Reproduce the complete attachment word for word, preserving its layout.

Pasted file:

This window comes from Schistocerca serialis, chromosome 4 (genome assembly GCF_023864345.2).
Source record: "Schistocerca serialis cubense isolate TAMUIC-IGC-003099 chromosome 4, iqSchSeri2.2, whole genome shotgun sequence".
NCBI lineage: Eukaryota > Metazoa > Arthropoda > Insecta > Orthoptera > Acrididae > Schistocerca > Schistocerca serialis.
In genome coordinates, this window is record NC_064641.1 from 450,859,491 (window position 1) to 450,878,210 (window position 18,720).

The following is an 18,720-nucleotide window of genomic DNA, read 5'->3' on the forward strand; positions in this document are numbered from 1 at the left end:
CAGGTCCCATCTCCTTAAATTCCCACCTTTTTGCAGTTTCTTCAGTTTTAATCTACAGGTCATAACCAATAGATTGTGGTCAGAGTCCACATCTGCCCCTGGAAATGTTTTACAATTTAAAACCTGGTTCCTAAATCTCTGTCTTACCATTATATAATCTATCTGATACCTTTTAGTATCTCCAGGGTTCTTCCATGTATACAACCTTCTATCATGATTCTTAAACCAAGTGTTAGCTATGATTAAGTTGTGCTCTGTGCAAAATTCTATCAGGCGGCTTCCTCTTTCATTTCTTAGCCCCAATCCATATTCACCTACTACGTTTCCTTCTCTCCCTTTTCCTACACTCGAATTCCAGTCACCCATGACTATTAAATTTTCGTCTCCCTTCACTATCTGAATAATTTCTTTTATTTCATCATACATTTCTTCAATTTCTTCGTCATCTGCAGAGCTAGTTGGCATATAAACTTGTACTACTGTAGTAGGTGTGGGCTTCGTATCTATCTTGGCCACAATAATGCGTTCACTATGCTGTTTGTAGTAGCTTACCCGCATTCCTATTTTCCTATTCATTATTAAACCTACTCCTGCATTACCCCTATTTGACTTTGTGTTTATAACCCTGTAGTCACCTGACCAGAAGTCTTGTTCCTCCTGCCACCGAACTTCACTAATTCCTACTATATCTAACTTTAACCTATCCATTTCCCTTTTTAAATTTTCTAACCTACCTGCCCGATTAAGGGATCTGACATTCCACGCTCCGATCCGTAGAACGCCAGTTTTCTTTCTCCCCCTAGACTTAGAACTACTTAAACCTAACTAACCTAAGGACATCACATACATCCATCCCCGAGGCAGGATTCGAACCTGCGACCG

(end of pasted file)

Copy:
This window comes from Schistocerca serialis, chromosome 4 (genome assembly GCF_023864345.2).
Source record: "Schistocerca serialis cubense isolate TAMUIC-IGC-003099 chromosome 4, iqSchSeri2.2, whole genome shotgun sequence".
NCBI lineage: Eukaryota > Metazoa > Arthropoda > Insecta > Orthoptera > Acrididae > Schistocerca > Schistocerca serialis.
In genome coordinates, this window is record NC_064641.1 from 450,859,491 (window position 1) to 450,878,210 (window position 18,720).

The following is an 18,720-nucleotide window of genomic DNA, read 5'->3' on the forward strand; positions in this document are numbered from 1 at the left end:
CAGGTCCCATCTCCTTAAATTCCCACCTTTTTGCAGTTTCTTCAGTTTTAATCTACAGGTCATAACCAATAGATTGTGGTCAGAGTCCACATCTGCCCCTGGAAATGTTTTACAATTTAAAACCTGGTTCCTAAATCTCTGTCTTACCATTATATAATCTATCTGATACCTTTTAGTATCTCCAGGGTTCTTCCATGTATACAACCTTCTATCATGATTCTTAAACCAAGTGTTAGCTATGATTAAGTTGTGCTCTGTGCAAAATTCTATCAGGCGGCTTCCTCTTTCATTTCTTAGCCCCAATCCATATTCACCTACTACGTTTCCTTCTCTCCCTTTTCCTACACTCGAATTCCAGTCACCCATGACTATTAAATTTTCGTCTCCCTTCACTATCTGAATAATTTCTTTTATTTCATCATACATTTCTTCAATTTCTTCGTCATCTGCAGAGCTAGTTGGCATATAAACTTGTACTACTGTAGTAGGTGTGGGCTTCGTATCTATCTTGGCCACAATAATGCGTTCACTATGCTGTTTGTAGTAGCTTACCCGCATTCCTATTTTCCTATTCATTATTAAACCTACTCCTGCATTACCCCTATTTGACTTTGTGTTTATAACCCTGTAGTCACCTGACCAGAAGTCTTGTTCCTCCTGCCACCGAACTTCACTAATTCCTACTATATCTAACTTTAACCTATCCATTTCCCTTTTTAAATTTTCTAACCTACCTGCCCGATTAAGGGATCTGACATTCCACGCTCCGATCCGTAGAACGCCAGTTTTCTTTCTCCCCCTAGACTTAGAACTACTTAAACCTAACTAACCTAAGGACATCACATACATCCATCCCCGAGGCAGGATTCGAACCTGCGACCG